CAL TSS I, push the deadstart button, read the deck “TSS POST MORTEM” into the card reader, mount a tape on unit 0, and stand back and
watch it go. After the tape unloads, reset the deadstart panel to CAL TSS II and dead start the system as usual. Record the reel on which
the dump was made along with the other information relevant to the crash.

The Operator’s Manual also contains a set of CAL-TSS FAILURE LOG forms recording crashes and attempts to diagnose them.

The program on the cards is very similar to the DMP listing (which doesn’t include the loader card), with slightly different addresses and one or two small changes in the code.

The general structure of the program is to dump PPU 0 (whose memory is partially overlaid by the DMP program), then use this working space to dump PPUs 1-9, the exchange package (CPU registers), the CPU memory, extended core storage, and finally write a trailer record. The console display is used for operator messages: mounting a tape on drive zero, progress messages indicating which phase is taking place, and several error messages.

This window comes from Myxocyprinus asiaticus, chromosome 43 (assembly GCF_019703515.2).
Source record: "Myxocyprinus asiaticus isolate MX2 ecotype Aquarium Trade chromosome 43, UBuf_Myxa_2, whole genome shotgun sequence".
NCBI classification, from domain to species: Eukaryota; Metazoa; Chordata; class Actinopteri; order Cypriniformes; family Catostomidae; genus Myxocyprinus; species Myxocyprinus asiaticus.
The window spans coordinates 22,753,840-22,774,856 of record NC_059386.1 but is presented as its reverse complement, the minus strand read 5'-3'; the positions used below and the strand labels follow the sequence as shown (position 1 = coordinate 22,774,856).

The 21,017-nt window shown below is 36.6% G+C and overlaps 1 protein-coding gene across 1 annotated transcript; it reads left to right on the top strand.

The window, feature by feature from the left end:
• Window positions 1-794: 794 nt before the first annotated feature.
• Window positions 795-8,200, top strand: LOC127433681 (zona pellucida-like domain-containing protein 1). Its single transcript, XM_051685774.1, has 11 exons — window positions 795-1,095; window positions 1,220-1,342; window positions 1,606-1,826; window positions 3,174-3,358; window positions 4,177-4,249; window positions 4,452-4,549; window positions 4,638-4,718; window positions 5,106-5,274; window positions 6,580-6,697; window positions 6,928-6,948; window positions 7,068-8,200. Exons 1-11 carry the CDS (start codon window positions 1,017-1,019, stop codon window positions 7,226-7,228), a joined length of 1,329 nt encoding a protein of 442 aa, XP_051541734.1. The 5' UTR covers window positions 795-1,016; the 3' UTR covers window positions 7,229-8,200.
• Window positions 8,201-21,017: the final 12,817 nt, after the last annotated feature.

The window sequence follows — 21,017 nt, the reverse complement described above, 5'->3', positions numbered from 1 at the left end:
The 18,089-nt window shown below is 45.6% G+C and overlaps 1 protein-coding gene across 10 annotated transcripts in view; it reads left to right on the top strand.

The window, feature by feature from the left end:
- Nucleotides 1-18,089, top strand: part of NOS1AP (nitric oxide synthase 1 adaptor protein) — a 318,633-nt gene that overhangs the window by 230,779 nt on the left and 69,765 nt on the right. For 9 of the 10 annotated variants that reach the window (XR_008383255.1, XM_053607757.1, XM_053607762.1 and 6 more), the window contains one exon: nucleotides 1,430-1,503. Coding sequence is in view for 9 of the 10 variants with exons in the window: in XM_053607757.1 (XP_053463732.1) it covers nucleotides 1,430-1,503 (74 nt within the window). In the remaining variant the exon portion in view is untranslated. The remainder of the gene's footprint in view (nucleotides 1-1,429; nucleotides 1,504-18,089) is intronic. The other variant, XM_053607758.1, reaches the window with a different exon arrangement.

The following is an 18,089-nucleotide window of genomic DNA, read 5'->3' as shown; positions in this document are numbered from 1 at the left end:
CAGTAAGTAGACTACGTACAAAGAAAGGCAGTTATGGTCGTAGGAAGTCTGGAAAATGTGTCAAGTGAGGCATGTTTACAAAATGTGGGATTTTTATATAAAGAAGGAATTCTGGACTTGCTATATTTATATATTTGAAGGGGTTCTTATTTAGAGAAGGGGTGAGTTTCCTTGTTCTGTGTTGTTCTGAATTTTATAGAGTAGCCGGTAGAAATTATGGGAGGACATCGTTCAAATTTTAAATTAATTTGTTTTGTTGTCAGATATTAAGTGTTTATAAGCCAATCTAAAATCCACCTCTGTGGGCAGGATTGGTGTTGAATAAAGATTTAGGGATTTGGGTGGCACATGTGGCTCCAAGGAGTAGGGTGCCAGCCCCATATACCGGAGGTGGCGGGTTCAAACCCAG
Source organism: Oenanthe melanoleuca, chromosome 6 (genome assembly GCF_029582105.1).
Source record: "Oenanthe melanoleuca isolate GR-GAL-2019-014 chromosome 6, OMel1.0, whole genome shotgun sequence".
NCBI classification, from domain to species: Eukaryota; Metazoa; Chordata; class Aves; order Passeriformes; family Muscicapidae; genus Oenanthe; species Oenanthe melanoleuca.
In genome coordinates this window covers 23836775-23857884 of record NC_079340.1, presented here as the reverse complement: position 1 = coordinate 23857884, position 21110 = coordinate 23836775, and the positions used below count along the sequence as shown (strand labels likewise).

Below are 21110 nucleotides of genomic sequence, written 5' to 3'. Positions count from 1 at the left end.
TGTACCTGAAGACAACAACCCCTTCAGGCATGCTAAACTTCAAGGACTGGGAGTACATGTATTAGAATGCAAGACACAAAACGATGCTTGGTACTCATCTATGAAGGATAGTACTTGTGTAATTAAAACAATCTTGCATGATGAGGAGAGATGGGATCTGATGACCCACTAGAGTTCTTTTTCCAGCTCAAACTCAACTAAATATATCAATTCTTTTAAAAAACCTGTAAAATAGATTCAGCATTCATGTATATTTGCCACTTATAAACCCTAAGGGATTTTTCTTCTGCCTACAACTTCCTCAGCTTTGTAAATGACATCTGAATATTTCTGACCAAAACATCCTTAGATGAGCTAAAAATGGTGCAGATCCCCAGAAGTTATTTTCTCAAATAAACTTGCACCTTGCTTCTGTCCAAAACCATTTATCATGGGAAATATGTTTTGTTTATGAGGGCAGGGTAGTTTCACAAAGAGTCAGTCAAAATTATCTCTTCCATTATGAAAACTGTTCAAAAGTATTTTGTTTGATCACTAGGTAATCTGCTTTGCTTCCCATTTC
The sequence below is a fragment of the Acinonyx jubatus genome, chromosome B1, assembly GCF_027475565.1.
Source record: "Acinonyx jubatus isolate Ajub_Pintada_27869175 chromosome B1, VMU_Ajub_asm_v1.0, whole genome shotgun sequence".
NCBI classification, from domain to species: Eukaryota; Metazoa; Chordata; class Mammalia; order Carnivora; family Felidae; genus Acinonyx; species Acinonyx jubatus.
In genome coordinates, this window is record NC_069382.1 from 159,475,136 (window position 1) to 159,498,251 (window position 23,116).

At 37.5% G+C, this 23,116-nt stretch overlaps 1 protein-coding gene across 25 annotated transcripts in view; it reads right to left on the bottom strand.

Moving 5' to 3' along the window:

This doesn’t sound like a terribly difficult task, but it requires about 1000 instructions on the PPU, which has 12-bit words, one register, no multiply or divide, and an instruction time of 1 to 4 microseconds. There are some additional complications:

  1. A PPU can’t access the memory of another PPU. When the overall system is deadstarted, PPU 0 begins running a 12-instruction program loaded from toggle switches on the deadstart panel, and the other PPUs are each suspended on an input instruction on a different I/O channel. Thus PPU 0 sends a short program to each one instructing it to output its own memory on a channel, which PPU 0 inputs and then outputs to the tape drive.